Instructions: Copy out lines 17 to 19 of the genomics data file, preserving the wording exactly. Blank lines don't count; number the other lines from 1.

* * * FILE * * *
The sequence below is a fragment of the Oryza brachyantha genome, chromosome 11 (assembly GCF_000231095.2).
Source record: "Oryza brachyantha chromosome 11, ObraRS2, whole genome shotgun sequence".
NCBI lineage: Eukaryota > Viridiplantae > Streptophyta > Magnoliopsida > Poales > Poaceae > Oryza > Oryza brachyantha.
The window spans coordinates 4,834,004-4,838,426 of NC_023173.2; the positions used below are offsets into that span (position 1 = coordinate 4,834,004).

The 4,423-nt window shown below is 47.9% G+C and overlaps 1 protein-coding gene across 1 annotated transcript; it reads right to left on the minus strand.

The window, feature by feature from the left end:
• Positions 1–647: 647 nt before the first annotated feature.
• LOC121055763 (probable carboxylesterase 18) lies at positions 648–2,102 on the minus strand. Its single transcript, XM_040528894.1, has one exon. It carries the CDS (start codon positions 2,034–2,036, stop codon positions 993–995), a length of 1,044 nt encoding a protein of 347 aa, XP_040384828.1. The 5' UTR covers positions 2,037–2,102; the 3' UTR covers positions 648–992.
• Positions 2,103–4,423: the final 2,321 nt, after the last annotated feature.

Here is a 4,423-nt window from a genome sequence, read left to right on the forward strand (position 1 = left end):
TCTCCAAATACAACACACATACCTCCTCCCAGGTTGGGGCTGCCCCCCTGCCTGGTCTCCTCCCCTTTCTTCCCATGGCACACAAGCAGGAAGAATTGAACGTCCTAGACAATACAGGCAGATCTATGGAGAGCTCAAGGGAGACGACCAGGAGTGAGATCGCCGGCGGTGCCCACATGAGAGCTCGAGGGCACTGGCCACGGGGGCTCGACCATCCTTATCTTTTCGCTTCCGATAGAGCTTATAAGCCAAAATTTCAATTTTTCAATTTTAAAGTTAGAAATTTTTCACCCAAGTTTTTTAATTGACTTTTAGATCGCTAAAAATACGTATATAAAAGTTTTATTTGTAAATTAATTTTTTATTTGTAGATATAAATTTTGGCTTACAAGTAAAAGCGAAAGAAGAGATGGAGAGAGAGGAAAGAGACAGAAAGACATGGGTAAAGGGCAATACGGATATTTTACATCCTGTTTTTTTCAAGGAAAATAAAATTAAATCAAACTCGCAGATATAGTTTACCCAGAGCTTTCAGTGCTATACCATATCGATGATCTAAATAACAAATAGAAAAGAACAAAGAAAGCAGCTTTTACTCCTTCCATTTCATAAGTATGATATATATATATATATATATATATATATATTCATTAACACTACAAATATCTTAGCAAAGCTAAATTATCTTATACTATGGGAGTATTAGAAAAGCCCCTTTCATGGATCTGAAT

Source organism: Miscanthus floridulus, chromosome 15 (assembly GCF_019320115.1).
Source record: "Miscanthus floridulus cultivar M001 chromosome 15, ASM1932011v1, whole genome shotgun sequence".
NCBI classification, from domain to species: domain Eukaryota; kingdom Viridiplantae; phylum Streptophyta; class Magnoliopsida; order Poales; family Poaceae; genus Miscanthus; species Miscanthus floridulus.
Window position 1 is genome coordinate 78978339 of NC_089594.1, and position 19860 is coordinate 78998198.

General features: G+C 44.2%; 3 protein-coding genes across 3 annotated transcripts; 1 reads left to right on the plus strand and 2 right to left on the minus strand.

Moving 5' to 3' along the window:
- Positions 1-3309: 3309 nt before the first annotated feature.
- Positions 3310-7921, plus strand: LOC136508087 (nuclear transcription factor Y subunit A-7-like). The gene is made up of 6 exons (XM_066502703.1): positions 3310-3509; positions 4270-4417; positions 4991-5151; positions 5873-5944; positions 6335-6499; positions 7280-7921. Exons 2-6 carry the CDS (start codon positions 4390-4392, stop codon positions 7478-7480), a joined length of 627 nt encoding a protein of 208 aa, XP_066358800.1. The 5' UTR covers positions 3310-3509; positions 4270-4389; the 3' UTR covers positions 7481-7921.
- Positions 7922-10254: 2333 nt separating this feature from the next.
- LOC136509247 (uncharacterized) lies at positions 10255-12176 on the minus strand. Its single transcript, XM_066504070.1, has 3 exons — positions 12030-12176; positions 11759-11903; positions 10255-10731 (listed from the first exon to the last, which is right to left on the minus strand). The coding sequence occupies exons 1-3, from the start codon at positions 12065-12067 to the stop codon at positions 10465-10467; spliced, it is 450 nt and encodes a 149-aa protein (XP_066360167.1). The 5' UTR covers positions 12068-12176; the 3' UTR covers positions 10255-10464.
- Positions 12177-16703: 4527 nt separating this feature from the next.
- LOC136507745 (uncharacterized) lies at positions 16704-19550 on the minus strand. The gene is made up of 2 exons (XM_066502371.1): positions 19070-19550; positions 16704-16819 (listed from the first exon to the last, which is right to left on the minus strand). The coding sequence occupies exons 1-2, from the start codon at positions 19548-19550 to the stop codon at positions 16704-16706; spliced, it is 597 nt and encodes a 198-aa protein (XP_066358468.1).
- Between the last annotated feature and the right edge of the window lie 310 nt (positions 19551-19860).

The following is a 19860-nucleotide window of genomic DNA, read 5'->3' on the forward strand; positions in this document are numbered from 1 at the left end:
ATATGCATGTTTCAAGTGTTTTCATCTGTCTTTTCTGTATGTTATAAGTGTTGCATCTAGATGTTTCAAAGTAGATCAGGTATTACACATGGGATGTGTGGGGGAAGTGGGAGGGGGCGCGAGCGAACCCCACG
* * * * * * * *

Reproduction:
Moving 5' to 3' along the window:
- Positions 1-3309: 3309 nt before the first annotated feature.
- Positions 3310-7921, plus strand: LOC136508087 (nuclear transcription factor Y subunit A-7-like). The gene is made up of 6 exons (XM_066502703.1): positions 3310-3509; positions 4270-4417; positions 4991-5151; positions 5873-5944; positions 6335-6499; positions 7280-7921. Exons 2-6 carry the CDS (start codon positions 4390-4392, stop codon positions 7478-7480), a joined length of 627 nt encoding a protein of 208 aa, XP_066358800.1. The 5' UTR covers positions 3310-3509; positions 4270-4389; the 3' UTR covers positions 7481-7921.